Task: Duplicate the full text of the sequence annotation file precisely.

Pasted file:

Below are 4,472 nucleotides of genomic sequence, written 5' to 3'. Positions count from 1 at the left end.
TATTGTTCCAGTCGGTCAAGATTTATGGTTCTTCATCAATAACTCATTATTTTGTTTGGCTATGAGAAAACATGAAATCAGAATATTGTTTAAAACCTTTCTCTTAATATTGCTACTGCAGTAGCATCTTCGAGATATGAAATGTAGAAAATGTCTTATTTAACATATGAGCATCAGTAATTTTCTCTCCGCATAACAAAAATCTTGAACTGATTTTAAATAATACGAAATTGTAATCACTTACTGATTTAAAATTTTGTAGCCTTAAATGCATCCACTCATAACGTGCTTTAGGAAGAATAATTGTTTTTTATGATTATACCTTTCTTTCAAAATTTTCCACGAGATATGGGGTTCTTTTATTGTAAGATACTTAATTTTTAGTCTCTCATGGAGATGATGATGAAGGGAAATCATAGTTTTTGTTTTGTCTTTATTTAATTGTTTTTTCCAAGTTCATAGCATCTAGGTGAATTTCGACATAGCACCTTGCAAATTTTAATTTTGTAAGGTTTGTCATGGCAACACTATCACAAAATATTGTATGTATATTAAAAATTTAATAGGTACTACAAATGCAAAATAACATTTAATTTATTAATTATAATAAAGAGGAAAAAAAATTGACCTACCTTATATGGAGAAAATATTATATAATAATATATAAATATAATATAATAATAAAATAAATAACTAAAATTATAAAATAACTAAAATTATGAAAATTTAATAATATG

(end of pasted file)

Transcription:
Below are 4,472 nucleotides of genomic sequence, written 5' to 3'. Positions count from 1 at the left end.
TATTGTTCCAGTCGGTCAAGATTTATGGTTCTTCATCAATAACTCATTATTTTGTTTGGCTATGAGAAAACATGAAATCAGAATATTGTTTAAAACCTTTCTCTTAATATTGCTACTGCAGTAGCATCTTCGAGATATGAAATGTAGAAAATGTCTTATTTAACATATGAGCATCAGTAATTTTCTCTCCGCATAACAAAAATCTTGAACTGATTTTAAATAATACGAAATTGTAATCACTTACTGATTTAAAATTTTGTAGCCTTAAATGCATCCACTCATAACGTGCTTTAGGAAGAATAATTGTTTTTTATGATTATACCTTTCTTTCAAAATTTTCCACGAGATATGGGGTTCTTTTATTGTAAGATACTTAATTTTTAGTCTCTCATGGAGATGATGATGAAGGGAAATCATAGTTTTTGTTTTGTCTTTATTTAATTGTTTTTTCCAAGTTCATAGCATCTAGGTGAATTTCGACATAGCACCTTGCAAATTTTAATTTTGTAAGGTTTGTCATGGCAACACTATCACAAAATATTGTATGTATATTAAAAATTTAATAGGTACTACAAATGCAAAATAACATTTAATTTATTAATTATAATAAAGAGGAAAAAAAATTGACCTACCTTATATGGAGAAAATATTATATAATAATATATAAATATAATATAATAATAAAATAAATAACTAAAATTATAAAATAACTAAAATTATGAAAATTTAATAATATG